Meistersinger von Nürnberg
Live recording in mono from
Festspielhaus Bayreuth
Conductor: Wilhelm Furtwängler
Hans Sachs Jaro Prohaska
Veit Pogner Josef Greindl
Kunz Vogelgesang Benno Arnold
Konrad Nachtigall Helmut Fehn
Sixtus Beckmesser Eugen Fuchs
Fritz Kothner Fritz Krenn
Balthasar Zorn Gerhard Witting
Ulrich Ei▀linger Gustav Rödin
Augustin Moser Karl Krollmann
Hermann Ortel Herbert Gosebruch
Hans Schwarz Franz Sauer
Hans Foltz Alfred Dome
Walther von Stolzing Max Lorenz
Eva Maria Müller
Magdalene Camilla Kallab
David Erich Zimmermann
Ein Nachtwächter Erich Pina
Chor und Orchester der
Bayreuther Festspiele
Grammofono 2000, AB 78602/05 4 CDs ADD
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Review by Davyd Melnyk

"I have just listened to the overture from Die Meistersinger once again for the first time". With these words Nietzsche opens the section of "Beyond Good and Evil" called 'Peoples and Fatherlands'; he also anticipates the possible reaction of most Wagnerites on settling down to hear Furtwängler's reading. Before beginning this review I checked the site for other reviews, comments and preferences regarding Die Meistersinger so as to not waste too much time on the possibility of preaching to the converted.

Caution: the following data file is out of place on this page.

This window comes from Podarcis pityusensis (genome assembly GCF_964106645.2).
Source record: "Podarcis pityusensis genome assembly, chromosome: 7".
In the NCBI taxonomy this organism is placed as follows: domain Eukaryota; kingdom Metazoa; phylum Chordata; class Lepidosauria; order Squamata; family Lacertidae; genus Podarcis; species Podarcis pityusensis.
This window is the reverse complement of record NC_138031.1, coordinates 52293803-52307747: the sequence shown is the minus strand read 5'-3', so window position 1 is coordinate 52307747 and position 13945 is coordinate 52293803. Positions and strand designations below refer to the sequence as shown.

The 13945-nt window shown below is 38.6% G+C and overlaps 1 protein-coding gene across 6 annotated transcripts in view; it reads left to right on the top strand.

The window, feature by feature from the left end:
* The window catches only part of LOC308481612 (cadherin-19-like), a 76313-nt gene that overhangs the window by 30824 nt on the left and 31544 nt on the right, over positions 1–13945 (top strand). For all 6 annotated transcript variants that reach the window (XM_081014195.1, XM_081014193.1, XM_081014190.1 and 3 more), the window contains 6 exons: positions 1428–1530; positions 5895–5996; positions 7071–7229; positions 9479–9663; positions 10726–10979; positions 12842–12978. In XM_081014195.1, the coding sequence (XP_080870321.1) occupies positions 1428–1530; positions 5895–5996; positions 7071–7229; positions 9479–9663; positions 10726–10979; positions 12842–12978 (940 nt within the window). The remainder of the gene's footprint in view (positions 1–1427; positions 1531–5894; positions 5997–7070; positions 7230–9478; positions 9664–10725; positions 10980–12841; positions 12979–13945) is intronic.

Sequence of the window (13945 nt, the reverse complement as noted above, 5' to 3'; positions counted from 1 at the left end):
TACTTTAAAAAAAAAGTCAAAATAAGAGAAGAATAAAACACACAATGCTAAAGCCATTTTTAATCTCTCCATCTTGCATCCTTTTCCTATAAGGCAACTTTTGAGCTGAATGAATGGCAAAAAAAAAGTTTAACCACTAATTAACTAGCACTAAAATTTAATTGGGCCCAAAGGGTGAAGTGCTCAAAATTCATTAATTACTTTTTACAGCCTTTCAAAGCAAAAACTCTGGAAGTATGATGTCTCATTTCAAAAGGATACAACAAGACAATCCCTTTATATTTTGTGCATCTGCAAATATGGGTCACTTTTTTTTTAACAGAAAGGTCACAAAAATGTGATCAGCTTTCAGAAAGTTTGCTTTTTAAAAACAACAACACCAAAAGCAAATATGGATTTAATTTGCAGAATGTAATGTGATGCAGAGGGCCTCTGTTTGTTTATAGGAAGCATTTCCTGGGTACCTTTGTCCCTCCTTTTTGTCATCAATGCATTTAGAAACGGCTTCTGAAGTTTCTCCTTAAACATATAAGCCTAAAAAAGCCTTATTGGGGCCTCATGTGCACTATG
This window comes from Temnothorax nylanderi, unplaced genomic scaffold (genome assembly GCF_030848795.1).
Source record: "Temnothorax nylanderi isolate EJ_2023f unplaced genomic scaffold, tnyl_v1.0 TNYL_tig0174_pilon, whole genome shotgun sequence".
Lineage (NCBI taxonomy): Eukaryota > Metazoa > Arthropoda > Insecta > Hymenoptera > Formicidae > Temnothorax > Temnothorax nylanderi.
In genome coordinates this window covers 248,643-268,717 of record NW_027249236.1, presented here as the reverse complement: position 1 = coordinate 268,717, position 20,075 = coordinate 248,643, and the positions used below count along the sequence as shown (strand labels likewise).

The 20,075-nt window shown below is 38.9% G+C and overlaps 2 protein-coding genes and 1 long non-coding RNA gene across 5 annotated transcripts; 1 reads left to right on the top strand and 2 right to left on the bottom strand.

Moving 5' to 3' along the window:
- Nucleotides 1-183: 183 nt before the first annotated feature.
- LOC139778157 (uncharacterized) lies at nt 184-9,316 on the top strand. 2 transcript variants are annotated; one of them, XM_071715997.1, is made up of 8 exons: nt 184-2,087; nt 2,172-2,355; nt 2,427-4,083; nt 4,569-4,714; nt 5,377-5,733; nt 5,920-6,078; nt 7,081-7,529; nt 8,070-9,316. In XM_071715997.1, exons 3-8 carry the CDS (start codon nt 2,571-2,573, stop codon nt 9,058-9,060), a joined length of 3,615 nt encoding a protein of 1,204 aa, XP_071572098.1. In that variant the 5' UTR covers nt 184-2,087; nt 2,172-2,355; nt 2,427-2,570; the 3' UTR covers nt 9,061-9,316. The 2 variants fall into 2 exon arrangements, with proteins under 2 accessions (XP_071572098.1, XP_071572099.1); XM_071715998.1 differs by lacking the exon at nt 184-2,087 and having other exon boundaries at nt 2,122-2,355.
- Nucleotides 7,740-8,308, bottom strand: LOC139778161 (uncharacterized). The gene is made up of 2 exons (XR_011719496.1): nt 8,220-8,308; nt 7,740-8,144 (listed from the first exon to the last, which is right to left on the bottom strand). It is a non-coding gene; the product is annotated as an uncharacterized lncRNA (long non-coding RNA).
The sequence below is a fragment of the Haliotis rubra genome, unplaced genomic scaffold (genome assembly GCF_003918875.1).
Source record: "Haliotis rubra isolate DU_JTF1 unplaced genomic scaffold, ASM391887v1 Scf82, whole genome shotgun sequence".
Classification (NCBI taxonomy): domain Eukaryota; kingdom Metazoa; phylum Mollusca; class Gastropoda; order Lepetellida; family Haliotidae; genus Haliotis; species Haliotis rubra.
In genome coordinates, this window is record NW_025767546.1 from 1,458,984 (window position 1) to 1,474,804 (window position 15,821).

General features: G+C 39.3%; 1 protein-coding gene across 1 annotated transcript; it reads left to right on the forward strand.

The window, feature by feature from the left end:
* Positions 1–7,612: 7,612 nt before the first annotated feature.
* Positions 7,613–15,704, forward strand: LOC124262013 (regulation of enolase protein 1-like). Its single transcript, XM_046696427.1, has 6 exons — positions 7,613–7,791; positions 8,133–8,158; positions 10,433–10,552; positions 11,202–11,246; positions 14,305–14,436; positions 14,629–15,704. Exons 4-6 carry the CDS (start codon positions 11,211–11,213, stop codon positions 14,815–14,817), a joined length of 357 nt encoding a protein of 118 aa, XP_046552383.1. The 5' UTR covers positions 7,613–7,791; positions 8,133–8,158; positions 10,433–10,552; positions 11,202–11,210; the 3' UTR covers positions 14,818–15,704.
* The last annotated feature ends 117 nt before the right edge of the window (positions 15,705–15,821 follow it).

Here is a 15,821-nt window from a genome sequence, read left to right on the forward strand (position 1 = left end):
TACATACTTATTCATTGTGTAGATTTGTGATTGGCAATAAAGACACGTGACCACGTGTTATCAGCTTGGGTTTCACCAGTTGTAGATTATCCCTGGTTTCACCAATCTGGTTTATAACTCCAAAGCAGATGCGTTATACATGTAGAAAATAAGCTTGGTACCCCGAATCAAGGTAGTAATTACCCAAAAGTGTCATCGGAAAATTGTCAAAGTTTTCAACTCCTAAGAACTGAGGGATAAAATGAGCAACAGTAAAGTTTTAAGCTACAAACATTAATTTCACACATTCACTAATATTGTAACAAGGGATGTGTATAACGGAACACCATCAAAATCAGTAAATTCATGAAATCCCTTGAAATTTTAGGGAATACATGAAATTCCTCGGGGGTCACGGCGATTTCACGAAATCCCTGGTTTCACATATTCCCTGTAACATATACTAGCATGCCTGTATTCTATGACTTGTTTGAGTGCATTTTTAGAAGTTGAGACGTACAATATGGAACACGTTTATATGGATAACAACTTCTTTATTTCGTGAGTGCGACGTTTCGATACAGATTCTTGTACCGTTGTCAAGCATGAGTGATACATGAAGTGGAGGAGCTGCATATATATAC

The review of Karajan's Dresden set is perhaps a good place to start as I assume many will be familiar with this reading. Those who have found Karajan's reading too 'light', a quality praised by the reviewer, can turn with relief to Furtwängler. Not that the conducting threatens to be TOO serious, a charge some have levelled at Kempe and Solti (in Vienna); just listen to the overture for an advance preview of how the sheer joy of the score can be combined with an unmatchable intensity in the realization of Wagner's orchestration. Before returning to pre-war Bayreuth I had always believed the Vienna strings to be unmatchable, but I must report that in 1943 Bayreuth had achieved a perfection in its string section (not that the rest of the orchestra is far off perfection) that the mono sound cannot even begin to sully. One caveat though: if you listen to Furtwängler's reading you may find it difficult to take much pleasure in any of the snazzy post-war stereo recordings of Meistersinger's masterly orchestration. Act III's prelude is likewise the most moving, the most eloquent performance I have heard in any recording from the 30s to modern times.